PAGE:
My name is Ashley and I am a housewife. I live in Missouri with my husband and three babies. My husband, Clint, is an Ironworker and I love to brag to anyone I meet that he is a member of the Ironworkers Local 10. Before we met, my knowledge of organized labor was based exclusively on the Disney film “The Newsies.” Over the last 10 years, Clint has filled me in on a lot of the details.
As member of a Union family, I have experienced all the benefits of the association and literally thank God everyday for Clint’s union. He works long days doing grueling work. Every morning, I pack his lunch and set out his sunscreen, but what really keeps him protected throughout the day are the safety standards enforced on the job and education he received as an apprentice in the Union.
While he is at work, I tend the children, take them to doctor’s appointments, clean our house, take the car in to have the oil changed, grocery shop, cook meals for our family, etc. We go without a lot of the “wants” of the world—I coupon like crazy, we don’t have cable, we shop at garage sales and thrift stores—but Clint is able to provide for a family of five without going into debt or accepting government assistance because his union bargained for him to earn a living wage.
Clint has been saving for retirement for 18 years because he’s in a union. We can afford to take our kids to the doctor because his insurance through Local 10 is great. Thanks to the labor movement, Clint’s usual workday is only eight hours, which means I get him on a few hours of R&R each evening before going to bed, waking up, and doing it again.
Ironworkers dangle—usually from great heights—to weld steel for buildings and other erections, all while wearing belts and harnesses so heavy I can’t lift them.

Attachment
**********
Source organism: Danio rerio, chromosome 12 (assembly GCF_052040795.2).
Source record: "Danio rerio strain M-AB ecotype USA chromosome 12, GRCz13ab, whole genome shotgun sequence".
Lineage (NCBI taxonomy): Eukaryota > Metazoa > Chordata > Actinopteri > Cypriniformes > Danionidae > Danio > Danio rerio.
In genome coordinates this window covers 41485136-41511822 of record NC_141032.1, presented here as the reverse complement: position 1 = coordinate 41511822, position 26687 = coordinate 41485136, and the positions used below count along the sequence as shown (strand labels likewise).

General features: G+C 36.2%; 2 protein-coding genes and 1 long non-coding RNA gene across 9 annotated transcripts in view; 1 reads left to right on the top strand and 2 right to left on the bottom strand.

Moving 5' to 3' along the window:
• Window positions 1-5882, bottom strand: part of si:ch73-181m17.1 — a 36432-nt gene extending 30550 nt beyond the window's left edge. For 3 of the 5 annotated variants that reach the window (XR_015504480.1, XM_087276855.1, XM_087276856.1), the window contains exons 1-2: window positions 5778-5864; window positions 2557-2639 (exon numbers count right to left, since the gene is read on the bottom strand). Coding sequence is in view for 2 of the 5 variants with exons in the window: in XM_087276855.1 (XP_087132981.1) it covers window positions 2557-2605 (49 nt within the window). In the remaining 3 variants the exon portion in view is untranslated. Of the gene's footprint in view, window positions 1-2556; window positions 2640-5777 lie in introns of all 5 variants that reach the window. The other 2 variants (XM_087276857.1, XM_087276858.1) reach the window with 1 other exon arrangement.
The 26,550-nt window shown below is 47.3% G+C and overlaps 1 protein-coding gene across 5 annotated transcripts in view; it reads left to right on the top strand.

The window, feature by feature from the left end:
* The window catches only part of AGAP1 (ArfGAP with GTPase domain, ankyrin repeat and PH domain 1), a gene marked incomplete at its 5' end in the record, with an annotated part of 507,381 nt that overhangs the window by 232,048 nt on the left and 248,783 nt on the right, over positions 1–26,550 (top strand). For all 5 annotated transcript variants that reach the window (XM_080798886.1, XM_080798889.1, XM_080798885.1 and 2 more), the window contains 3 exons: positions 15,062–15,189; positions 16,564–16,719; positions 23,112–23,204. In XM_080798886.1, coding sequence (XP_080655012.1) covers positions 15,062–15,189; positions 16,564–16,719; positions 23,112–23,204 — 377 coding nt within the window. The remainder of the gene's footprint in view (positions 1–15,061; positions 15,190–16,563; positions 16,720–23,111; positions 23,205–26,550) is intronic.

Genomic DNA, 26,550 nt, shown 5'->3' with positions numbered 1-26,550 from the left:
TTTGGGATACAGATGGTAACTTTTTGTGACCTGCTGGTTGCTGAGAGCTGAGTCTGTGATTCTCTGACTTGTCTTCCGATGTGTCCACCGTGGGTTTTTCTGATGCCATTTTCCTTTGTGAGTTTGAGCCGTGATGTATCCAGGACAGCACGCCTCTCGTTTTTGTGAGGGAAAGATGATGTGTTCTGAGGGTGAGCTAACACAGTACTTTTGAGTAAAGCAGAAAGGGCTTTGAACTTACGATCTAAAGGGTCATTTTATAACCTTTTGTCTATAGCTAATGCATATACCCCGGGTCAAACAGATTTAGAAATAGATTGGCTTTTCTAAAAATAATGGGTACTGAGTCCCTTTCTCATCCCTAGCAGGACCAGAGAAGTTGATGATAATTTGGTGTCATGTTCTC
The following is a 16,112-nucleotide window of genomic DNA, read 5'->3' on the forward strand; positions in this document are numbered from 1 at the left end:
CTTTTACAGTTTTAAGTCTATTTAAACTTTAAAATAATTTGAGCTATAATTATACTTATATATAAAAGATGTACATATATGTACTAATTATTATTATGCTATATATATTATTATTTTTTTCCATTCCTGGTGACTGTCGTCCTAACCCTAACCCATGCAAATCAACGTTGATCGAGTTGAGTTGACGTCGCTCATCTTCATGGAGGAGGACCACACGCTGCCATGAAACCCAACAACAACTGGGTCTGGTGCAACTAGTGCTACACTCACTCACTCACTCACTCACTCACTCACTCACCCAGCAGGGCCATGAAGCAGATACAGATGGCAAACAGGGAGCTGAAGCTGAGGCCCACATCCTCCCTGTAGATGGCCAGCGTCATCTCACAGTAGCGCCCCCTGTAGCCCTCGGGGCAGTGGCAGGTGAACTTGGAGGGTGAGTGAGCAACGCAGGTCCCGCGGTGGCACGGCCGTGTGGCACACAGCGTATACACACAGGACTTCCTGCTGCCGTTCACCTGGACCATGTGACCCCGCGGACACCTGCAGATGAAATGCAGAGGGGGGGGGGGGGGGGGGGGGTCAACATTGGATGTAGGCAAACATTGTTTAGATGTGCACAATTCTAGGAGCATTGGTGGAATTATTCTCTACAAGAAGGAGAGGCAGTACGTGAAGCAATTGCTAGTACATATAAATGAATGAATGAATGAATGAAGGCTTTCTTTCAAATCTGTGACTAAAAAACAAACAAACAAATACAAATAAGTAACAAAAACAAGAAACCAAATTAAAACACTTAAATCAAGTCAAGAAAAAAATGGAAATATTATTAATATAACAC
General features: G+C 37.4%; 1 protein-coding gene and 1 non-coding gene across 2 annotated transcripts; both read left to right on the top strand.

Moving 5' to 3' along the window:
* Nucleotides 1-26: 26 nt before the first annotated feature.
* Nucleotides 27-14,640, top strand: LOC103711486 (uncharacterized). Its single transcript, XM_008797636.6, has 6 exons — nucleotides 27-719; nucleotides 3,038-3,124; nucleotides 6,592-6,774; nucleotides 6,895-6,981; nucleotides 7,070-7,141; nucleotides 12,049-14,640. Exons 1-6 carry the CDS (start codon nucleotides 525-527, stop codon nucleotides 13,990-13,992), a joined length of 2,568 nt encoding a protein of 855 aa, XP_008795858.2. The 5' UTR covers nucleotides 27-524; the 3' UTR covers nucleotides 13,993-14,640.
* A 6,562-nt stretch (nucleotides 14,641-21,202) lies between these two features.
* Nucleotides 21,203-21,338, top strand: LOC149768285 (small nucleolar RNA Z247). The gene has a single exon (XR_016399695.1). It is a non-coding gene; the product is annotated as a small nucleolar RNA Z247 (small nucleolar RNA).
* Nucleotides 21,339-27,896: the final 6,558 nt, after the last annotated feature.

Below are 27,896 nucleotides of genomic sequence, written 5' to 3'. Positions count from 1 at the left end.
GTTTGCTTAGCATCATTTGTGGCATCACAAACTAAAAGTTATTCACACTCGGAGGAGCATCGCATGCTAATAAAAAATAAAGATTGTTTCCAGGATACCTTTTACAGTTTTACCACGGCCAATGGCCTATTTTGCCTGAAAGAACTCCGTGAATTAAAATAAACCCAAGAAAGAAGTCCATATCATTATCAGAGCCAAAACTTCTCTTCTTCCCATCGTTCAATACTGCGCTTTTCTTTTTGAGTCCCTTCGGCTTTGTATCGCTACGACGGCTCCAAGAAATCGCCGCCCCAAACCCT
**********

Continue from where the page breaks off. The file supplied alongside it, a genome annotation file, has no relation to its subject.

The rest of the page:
Ironworkers are American Heroes. They have built all of the iconic structures in the country. They make bridges safe. At great personal danger, they worked in the recovery after 9/11.
I could go on and on.
At home family is always number one. With the Ironworkers at Clint’s company—it’s the same. They are family. They all look out for one another at work and off the job.
Clint fell and sustained a serious neck injury that left him unable to work for several months. His co-workers pooled a fund to send us for Christmas that year. I bawled my eyes out with gratitude at the time, but it’s just what you do when you’re part of a family. Now we feel so fortunate to be able to pay it forward to others in need.
Today, the Labor Movement is one of my passions. In addition to being my husband’s biggest cheerleader, I love being a part of a cause that brings working class families together to increase the quality of life for everyone. Union values are synonymous with what we teach our children at home: work hard, stick together, be nice, share, be safe.
The Labor movement is our lifestyle because it has blessed our family in so many ways. I am passionate about organizing as many workers as possible so that every working family can enjoy the same quality of life. God bless working class families—we’re all in this together!